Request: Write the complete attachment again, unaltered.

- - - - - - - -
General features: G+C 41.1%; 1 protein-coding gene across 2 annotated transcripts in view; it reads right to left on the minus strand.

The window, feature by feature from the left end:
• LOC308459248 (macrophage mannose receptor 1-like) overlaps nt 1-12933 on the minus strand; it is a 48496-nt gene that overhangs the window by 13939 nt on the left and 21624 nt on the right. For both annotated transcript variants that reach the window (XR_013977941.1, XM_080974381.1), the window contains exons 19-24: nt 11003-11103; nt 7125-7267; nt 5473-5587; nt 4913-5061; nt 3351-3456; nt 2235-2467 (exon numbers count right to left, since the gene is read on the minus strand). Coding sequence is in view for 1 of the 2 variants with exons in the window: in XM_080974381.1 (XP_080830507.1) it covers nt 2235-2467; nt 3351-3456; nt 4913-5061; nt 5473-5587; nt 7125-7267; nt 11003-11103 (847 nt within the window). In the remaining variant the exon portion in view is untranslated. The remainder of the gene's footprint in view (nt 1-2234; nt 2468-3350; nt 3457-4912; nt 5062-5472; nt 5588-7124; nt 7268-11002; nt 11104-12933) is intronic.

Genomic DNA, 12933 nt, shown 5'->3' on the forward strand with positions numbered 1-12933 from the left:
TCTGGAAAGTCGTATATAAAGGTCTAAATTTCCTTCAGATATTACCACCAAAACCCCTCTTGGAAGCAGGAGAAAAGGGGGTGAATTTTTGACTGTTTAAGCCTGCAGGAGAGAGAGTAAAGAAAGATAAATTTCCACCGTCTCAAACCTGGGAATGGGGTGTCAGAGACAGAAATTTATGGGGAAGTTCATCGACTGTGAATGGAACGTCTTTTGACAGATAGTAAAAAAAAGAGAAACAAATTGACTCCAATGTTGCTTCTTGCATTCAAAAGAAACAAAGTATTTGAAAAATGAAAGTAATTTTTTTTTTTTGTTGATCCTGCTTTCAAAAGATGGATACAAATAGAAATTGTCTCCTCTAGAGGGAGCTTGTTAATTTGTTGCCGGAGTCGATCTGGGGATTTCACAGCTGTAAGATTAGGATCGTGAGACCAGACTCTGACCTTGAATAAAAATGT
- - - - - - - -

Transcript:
General features: G+C 41.1%; 1 protein-coding gene across 2 annotated transcripts in view; it reads right to left on the minus strand.

The window, feature by feature from the left end:
• LOC308459248 (macrophage mannose receptor 1-like) overlaps nt 1-12933 on the minus strand; it is a 48496-nt gene that overhangs the window by 13939 nt on the left and 21624 nt on the right. For both annotated transcript variants that reach the window (XR_013977941.1, XM_080974381.1), the window contains exons 19-24: nt 11003-11103; nt 7125-7267; nt 5473-5587; nt 4913-5061; nt 3351-3456; nt 2235-2467 (exon numbers count right to left, since the gene is read on the minus strand). Coding sequence is in view for 1 of the 2 variants with exons in the window: in XM_080974381.1 (XP_080830507.1) it covers nt 2235-2467; nt 3351-3456; nt 4913-5061; nt 5473-5587; nt 7125-7267; nt 11003-11103 (847 nt within the window). In the remaining variant the exon portion in view is untranslated. The remainder of the gene's footprint in view (nt 1-2234; nt 2468-3350; nt 3457-4912; nt 5062-5472; nt 5588-7124; nt 7268-11002; nt 11104-12933) is intronic.

Genomic DNA, 12933 nt, shown 5'->3' on the forward strand with positions numbered 1-12933 from the left:
TCTGGAAAGTCGTATATAAAGGTCTAAATTTCCTTCAGATATTACCACCAAAACCCCTCTTGGAAGCAGGAGAAAAGGGGGTGAATTTTTGACTGTTTAAGCCTGCAGGAGAGAGAGTAAAGAAAGATAAATTTCCACCGTCTCAAACCTGGGAATGGGGTGTCAGAGACAGAAATTTATGGGGAAGTTCATCGACTGTGAATGGAACGTCTTTTGACAGATAGTAAAAAAAAGAGAAACAAATTGACTCCAATGTTGCTTCTTGCATTCAAAAGAAACAAAGTATTTGAAAAATGAAAGTAATTTTTTTTTTTTGTTGATCCTGCTTTCAAAAGATGGATACAAATAGAAATTGTCTCCTCTAGAGGGAGCTTGTTAATTTGTTGCCGGAGTCGATCTGGGGATTTCACAGCTGTAAGATTAGGATCGTGAGACCAGACTCTGACCTTGAATAAAAATGT